Big Joe and the Dynaflows: I'm Still Swingin' -- by George Graham
(Severn Records 0004 As broadcast on WVIA-FM 8/5/98)
These days, it's not hard to find good blues on record from up-and-coming bands as well as from veteran performers. There's a healthy gamut of styles being represented from the popular electric style pioneered in Chicago, to the Texas variety, to acoustic Delta and Piedmont-style blues to more contemporary funky approaches. But a style called "jump-band" blues is rather less common in the current blues revival.
Pioneered in the 1940s by such musicians as Louis Jordan, who came from a jazz background, the jump bands came out of the big-band era when jazz was heading towards be-bop. Instead, other players directed their attention to a sound that would eventually become rhythm and blues. Wynonie Harris, Big Joe Turner, T-Bone Walker and of course, Jordan made music that was fun, danceable and would turn out to be a major influence in rock & roll.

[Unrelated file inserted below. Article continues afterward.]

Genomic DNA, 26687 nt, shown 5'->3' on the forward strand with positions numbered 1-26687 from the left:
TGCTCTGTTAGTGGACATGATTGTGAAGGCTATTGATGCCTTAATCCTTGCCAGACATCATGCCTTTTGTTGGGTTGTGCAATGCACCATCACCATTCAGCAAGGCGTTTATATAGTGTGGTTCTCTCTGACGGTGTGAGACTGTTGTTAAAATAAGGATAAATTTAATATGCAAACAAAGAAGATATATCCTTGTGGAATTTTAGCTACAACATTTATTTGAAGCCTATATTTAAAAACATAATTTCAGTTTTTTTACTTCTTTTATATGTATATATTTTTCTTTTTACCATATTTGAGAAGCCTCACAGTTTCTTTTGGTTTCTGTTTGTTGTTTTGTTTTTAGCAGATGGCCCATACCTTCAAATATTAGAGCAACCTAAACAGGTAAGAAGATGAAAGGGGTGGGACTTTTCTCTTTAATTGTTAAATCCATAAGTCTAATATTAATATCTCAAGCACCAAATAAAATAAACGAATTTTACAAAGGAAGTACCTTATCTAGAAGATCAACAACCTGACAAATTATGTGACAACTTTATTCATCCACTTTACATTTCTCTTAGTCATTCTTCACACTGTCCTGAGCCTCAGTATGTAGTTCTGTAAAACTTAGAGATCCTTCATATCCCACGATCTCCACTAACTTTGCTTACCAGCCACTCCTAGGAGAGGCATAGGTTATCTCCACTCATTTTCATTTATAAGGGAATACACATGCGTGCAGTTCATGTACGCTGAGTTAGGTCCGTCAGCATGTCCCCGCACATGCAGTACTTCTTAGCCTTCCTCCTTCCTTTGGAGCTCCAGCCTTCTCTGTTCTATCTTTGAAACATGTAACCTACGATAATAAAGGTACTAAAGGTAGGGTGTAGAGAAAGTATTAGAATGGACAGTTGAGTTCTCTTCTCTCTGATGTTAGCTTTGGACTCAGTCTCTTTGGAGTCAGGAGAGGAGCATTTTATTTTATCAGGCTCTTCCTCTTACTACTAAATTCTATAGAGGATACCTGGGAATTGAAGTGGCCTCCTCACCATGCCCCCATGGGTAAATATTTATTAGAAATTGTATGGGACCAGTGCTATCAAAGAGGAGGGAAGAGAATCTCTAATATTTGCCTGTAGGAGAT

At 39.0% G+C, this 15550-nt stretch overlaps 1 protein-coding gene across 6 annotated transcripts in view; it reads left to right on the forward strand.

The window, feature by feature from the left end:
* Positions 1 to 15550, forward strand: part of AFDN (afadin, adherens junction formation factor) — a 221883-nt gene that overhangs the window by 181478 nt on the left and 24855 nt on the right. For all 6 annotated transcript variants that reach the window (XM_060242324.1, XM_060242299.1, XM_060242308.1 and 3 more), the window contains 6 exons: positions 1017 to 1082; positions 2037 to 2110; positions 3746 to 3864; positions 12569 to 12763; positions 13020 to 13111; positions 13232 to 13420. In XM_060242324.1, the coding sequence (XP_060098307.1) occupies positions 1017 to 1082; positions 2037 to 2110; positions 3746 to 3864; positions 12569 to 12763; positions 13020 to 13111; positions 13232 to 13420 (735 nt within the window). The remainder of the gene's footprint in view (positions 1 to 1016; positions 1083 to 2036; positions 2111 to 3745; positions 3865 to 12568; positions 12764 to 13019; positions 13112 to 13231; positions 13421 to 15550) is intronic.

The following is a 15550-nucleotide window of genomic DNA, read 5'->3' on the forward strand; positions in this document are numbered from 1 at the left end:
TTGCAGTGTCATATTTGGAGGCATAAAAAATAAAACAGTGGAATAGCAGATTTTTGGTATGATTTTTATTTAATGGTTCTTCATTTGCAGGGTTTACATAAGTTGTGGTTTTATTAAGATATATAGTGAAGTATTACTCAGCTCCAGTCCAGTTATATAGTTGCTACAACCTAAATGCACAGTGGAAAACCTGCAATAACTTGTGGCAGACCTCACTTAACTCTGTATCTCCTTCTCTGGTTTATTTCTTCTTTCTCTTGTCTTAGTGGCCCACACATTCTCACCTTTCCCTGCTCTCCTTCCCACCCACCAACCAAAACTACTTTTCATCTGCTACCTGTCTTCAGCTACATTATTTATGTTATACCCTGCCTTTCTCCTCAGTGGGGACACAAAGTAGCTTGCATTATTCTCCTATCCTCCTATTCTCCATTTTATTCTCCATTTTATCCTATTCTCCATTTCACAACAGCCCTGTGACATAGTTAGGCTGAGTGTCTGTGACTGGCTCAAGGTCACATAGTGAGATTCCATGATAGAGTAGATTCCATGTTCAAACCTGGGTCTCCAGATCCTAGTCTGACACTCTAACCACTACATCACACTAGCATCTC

Today, Roomful of Blues has been carrying on the jump-band blues tradition, with their big horn section, and combination of old songs and original music in their repertoire. Roomful of Blues has been together for close to 30 years now. One of the band's founders, guitarist Duke Robillard, is also keeping the tradition alive on his own albums, and other artists are occasionally dabbling with the style. Perhaps one of the reasons for jump-band blues' relative rarity on the scene is the fact that playing it properly takes first-rate musicianship. Flashy rock players need not apply. As Duke Ellington said, "It don't mean a thing if it ain't got that swing." Hearing swing-impaired rock players attempt jump-band blues can be pretty sad.